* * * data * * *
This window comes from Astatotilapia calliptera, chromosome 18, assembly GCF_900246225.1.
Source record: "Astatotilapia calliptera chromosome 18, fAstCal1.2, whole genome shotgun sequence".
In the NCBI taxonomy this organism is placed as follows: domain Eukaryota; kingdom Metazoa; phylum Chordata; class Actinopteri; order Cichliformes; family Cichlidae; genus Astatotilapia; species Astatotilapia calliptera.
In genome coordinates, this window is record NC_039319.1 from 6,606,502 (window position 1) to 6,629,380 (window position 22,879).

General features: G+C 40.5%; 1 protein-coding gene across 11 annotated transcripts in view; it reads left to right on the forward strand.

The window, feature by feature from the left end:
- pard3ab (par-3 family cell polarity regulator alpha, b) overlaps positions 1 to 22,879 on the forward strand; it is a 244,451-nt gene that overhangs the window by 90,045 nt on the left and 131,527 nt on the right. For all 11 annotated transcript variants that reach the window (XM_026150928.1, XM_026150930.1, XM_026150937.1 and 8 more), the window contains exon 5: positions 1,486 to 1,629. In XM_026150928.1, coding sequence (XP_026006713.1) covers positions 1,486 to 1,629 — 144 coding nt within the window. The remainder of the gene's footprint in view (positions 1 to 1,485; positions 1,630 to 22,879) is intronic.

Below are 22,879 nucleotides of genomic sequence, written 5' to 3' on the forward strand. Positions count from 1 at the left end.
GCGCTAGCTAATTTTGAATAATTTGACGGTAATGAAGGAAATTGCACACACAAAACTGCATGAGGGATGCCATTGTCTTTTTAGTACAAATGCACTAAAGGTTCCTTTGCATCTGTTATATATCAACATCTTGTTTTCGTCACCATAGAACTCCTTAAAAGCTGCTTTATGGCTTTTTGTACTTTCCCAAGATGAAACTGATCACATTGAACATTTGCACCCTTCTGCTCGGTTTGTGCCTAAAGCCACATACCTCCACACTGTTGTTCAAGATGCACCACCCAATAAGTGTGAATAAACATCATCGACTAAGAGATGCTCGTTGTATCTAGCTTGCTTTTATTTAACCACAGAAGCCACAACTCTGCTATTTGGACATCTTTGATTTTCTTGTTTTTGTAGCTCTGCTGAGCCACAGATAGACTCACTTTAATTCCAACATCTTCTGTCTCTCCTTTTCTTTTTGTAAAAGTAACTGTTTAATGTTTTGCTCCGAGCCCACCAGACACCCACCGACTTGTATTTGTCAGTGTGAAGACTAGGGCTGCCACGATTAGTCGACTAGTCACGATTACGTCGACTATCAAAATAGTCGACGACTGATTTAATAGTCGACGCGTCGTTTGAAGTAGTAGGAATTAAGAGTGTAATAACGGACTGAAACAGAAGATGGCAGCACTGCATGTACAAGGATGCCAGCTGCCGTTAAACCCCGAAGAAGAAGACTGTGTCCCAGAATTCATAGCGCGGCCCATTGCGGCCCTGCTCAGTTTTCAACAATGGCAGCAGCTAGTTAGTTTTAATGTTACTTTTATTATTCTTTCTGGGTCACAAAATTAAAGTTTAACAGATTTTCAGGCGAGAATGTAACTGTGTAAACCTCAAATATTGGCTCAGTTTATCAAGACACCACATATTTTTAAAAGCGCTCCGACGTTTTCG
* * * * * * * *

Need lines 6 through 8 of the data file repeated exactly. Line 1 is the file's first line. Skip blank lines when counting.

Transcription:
The window, feature by feature from the left end:
- pard3ab (par-3 family cell polarity regulator alpha, b) overlaps positions 1 to 22,879 on the forward strand; it is a 244,451-nt gene that overhangs the window by 90,045 nt on the left and 131,527 nt on the right. For all 11 annotated transcript variants that reach the window (XM_026150928.1, XM_026150930.1, XM_026150937.1 and 8 more), the window contains exon 5: positions 1,486 to 1,629. In XM_026150928.1, coding sequence (XP_026006713.1) covers positions 1,486 to 1,629 — 144 coding nt within the window. The remainder of the gene's footprint in view (positions 1 to 1,485; positions 1,630 to 22,879) is intronic.

Below are 22,879 nucleotides of genomic sequence, written 5' to 3' on the forward strand. Positions count from 1 at the left end.